He’s back. After a successful inaugural column, we took a couple more of your questions and posed them to Idan Ravin, a.k.a. The Hoops Whisperer, for his second column in SLAM 143. Below, are the answers from the man who’s trained LeBron, Carmelo, CP3, KD and many more elite NBA players. Enjoy!
Comment below or email him at firstname.lastname@example.org and you could appear in next month’s column.
SLAM: Hello Hoops Whisperer. What’s the best advice for a 14-year-old basketball player going into high school trying to make a name for himself?
Idan Ravin: Don’t spend too much time worrying about making a name for yourself or caring what other people think. Your first order of business is to become the best player you can. From there, your game and your performance will become the biggest and loudest microphone you could ever find. I can assure you many of the great players in the NBA—guys like CP3, Melo, Amar’e, JRich, Josh Smith, Steph Curry—didn’t give two cents about what people thought of them while they were chasing their NBA dreams. After all, chasing an NBA dream might sound ridiculous to people who don’t have big dreams.
That being said, before school starts I suggest you reach out to the varsity coach and express to him your intentions and goals. If you don’t think you are good enough to play varsity, the conversation is a waste of everyone’s time. But if in the deepest part of your soul, you know you can play, contribute and perform, share your intentions with your coach. Talk to him with conviction—say it like you mean it. Let him know you are confident you can contribute to his team; you will work very hard; you will be a great teammate; you will keep a high grade point average. From there, I suggest you spend the bulk of your time improving your game, quickness and conditioning. It is important to make a good first impression, so make sure you feel prepared the first time you walk in the gym to practice with the varsity.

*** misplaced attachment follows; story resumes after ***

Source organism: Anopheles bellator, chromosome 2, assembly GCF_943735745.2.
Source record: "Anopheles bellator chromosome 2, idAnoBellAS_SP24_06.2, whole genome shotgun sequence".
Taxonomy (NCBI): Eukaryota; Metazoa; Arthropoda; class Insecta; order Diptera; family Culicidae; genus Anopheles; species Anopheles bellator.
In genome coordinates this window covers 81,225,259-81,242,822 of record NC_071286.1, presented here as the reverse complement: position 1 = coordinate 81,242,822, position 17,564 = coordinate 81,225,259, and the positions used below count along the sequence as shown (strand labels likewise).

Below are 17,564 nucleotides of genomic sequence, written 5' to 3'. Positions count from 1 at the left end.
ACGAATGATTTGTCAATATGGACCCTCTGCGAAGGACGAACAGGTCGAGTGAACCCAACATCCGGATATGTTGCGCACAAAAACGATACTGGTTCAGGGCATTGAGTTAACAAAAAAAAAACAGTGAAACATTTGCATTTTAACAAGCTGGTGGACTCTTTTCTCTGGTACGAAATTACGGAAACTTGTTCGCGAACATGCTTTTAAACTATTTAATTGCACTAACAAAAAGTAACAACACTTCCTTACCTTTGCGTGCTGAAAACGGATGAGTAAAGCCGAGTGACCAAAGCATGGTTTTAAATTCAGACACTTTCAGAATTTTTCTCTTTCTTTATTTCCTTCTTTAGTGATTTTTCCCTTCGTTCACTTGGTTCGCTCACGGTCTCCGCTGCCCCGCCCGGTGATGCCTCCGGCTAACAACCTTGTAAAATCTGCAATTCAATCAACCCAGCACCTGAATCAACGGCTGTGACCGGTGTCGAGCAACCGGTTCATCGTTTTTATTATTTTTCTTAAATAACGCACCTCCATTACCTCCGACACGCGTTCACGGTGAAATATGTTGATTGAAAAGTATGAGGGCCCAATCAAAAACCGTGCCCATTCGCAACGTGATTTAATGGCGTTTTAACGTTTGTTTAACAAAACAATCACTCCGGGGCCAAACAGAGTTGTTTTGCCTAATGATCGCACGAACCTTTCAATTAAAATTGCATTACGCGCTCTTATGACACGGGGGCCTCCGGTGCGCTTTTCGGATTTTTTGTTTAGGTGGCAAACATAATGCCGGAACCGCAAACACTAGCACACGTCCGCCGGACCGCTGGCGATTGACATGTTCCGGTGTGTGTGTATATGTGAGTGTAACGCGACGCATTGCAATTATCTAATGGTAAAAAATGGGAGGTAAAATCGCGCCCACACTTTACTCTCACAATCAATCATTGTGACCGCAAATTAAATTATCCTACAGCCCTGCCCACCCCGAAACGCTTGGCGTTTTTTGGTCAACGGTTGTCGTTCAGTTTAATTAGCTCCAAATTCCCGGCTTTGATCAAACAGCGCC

SLAM: What I have read about you is that you focus on both the physical and the mental aspect of the game. I have read some of Phil Jackson’s books and I was wondering if you guys are somewhat on the same page? He can go quite far with his ideas on visualization and state of mind issues but I totally agree that with the right goals in mind, one can go further than your body, teammates and opponents will allow.
IR: I have never met with Phil Jackson but have heard interesting anecdotes about him from the many players around the League I work with. I agree there is both a mental and physical component to the game. The physical component can include conditioning, strength, speed, agility, post and perimeter basketball skills, while the mental component can address our internal wiring—how we think, channel our emotions, process data, etc.
I also think the mental component of basketball also differs according to the position you play. For instance, Melo, CP and Amar’e are wired a certain way to excel on the court, while Phil Jackson is wired a certain way to lead, inspire, motivate and challenge his team.
I often find that not enough credit is given to the mental component of sport. There is an assumption in basketball that only the physical matters. If that were true, I could find any coach, teach him the triangle offense, and he would win 10 NBA championships. Obviously we know that is not the case. To be great, it is important to master the physical and the mental.
For more on Idan, go to idanravin.com.